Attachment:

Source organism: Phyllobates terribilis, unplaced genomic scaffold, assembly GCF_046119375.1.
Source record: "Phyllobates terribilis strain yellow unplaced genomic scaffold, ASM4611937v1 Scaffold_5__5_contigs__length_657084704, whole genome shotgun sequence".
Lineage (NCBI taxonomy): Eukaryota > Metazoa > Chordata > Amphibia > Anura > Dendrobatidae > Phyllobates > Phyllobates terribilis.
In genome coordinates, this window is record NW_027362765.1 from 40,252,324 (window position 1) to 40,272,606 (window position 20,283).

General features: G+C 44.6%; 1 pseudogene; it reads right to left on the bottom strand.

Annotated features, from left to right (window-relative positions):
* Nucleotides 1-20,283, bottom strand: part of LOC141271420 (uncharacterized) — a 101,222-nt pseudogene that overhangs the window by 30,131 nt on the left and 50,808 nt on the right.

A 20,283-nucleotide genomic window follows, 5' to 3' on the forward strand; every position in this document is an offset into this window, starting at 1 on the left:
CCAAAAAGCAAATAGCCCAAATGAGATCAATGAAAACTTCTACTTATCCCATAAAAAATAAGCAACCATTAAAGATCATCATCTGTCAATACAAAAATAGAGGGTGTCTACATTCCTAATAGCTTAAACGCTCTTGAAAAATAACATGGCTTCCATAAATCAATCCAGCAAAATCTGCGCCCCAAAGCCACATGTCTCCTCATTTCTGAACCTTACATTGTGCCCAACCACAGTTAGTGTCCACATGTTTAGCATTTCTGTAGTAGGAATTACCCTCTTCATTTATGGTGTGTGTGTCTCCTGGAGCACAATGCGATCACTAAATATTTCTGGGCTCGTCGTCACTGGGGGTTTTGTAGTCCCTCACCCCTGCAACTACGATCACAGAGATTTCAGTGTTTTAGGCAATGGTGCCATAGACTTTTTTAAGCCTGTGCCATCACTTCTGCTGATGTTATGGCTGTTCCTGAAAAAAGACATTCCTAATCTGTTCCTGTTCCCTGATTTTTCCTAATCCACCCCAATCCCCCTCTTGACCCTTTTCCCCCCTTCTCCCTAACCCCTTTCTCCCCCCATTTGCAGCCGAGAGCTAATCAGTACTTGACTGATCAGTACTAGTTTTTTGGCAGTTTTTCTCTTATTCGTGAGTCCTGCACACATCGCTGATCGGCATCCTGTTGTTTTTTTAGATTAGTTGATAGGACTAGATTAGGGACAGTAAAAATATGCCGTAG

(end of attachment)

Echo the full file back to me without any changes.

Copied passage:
Source organism: Phyllobates terribilis, unplaced genomic scaffold, assembly GCF_046119375.1.
Source record: "Phyllobates terribilis strain yellow unplaced genomic scaffold, ASM4611937v1 Scaffold_5__5_contigs__length_657084704, whole genome shotgun sequence".
Lineage (NCBI taxonomy): Eukaryota > Metazoa > Chordata > Amphibia > Anura > Dendrobatidae > Phyllobates > Phyllobates terribilis.
In genome coordinates, this window is record NW_027362765.1 from 40,252,324 (window position 1) to 40,272,606 (window position 20,283).

General features: G+C 44.6%; 1 pseudogene; it reads right to left on the bottom strand.

Annotated features, from left to right (window-relative positions):
* Nucleotides 1-20,283, bottom strand: part of LOC141271420 (uncharacterized) — a 101,222-nt pseudogene that overhangs the window by 30,131 nt on the left and 50,808 nt on the right.

A 20,283-nucleotide genomic window follows, 5' to 3' on the forward strand; every position in this document is an offset into this window, starting at 1 on the left:
CCAAAAAGCAAATAGCCCAAATGAGATCAATGAAAACTTCTACTTATCCCATAAAAAATAAGCAACCATTAAAGATCATCATCTGTCAATACAAAAATAGAGGGTGTCTACATTCCTAATAGCTTAAACGCTCTTGAAAAATAACATGGCTTCCATAAATCAATCCAGCAAAATCTGCGCCCCAAAGCCACATGTCTCCTCATTTCTGAACCTTACATTGTGCCCAACCACAGTTAGTGTCCACATGTTTAGCATTTCTGTAGTAGGAATTACCCTCTTCATTTATGGTGTGTGTGTCTCCTGGAGCACAATGCGATCACTAAATATTTCTGGGCTCGTCGTCACTGGGGGTTTTGTAGTCCCTCACCCCTGCAACTACGATCACAGAGATTTCAGTGTTTTAGGCAATGGTGCCATAGACTTTTTTAAGCCTGTGCCATCACTTCTGCTGATGTTATGGCTGTTCCTGAAAAAAGACATTCCTAATCTGTTCCTGTTCCCTGATTTTTCCTAATCCACCCCAATCCCCCTCTTGACCCTTTTCCCCCCTTCTCCCTAACCCCTTTCTCCCCCCATTTGCAGCCGAGAGCTAATCAGTACTTGACTGATCAGTACTAGTTTTTTGGCAGTTTTTCTCTTATTCGTGAGTCCTGCACACATCGCTGATCGGCATCCTGTTGTTTTTTTAGATTAGTTGATAGGACTAGATTAGGGACAGTAAAAATATGCCGTAG